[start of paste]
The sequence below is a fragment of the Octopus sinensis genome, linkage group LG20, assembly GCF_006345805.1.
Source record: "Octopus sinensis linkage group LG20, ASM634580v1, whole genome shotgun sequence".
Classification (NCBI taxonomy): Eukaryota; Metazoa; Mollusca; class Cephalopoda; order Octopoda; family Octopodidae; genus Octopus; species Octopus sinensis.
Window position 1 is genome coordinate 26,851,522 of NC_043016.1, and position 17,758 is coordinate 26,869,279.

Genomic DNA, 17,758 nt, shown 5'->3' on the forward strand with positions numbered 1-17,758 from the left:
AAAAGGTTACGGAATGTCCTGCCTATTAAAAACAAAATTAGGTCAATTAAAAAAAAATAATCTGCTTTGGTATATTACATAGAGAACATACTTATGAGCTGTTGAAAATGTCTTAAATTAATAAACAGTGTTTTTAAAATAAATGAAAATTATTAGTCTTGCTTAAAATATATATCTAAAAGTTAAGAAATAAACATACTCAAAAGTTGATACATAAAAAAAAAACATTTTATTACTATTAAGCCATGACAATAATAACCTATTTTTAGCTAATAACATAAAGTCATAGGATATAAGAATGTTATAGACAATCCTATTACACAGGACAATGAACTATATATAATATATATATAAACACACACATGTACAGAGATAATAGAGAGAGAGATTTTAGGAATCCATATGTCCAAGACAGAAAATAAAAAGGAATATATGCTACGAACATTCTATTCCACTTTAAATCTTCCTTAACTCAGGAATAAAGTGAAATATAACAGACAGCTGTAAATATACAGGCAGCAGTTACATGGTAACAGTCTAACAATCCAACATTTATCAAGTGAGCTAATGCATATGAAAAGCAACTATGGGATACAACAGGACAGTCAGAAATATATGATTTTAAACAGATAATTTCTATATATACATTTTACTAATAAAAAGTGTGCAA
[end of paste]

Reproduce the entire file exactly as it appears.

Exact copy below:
The sequence below is a fragment of the Octopus sinensis genome, linkage group LG20, assembly GCF_006345805.1.
Source record: "Octopus sinensis linkage group LG20, ASM634580v1, whole genome shotgun sequence".
Classification (NCBI taxonomy): Eukaryota; Metazoa; Mollusca; class Cephalopoda; order Octopoda; family Octopodidae; genus Octopus; species Octopus sinensis.
Window position 1 is genome coordinate 26,851,522 of NC_043016.1, and position 17,758 is coordinate 26,869,279.

Genomic DNA, 17,758 nt, shown 5'->3' on the forward strand with positions numbered 1-17,758 from the left:
AAAAGGTTACGGAATGTCCTGCCTATTAAAAACAAAATTAGGTCAATTAAAAAAAAATAATCTGCTTTGGTATATTACATAGAGAACATACTTATGAGCTGTTGAAAATGTCTTAAATTAATAAACAGTGTTTTTAAAATAAATGAAAATTATTAGTCTTGCTTAAAATATATATCTAAAAGTTAAGAAATAAACATACTCAAAAGTTGATACATAAAAAAAAAACATTTTATTACTATTAAGCCATGACAATAATAACCTATTTTTAGCTAATAACATAAAGTCATAGGATATAAGAATGTTATAGACAATCCTATTACACAGGACAATGAACTATATATAATATATATATAAACACACACATGTACAGAGATAATAGAGAGAGAGATTTTAGGAATCCATATGTCCAAGACAGAAAATAAAAAGGAATATATGCTACGAACATTCTATTCCACTTTAAATCTTCCTTAACTCAGGAATAAAGTGAAATATAACAGACAGCTGTAAATATACAGGCAGCAGTTACATGGTAACAGTCTAACAATCCAACATTTATCAAGTGAGCTAATGCATATGAAAAGCAACTATGGGATACAACAGGACAGTCAGAAATATATGATTTTAAACAGATAATTTCTATATATACATTTTACTAATAAAAAGTGTGCAA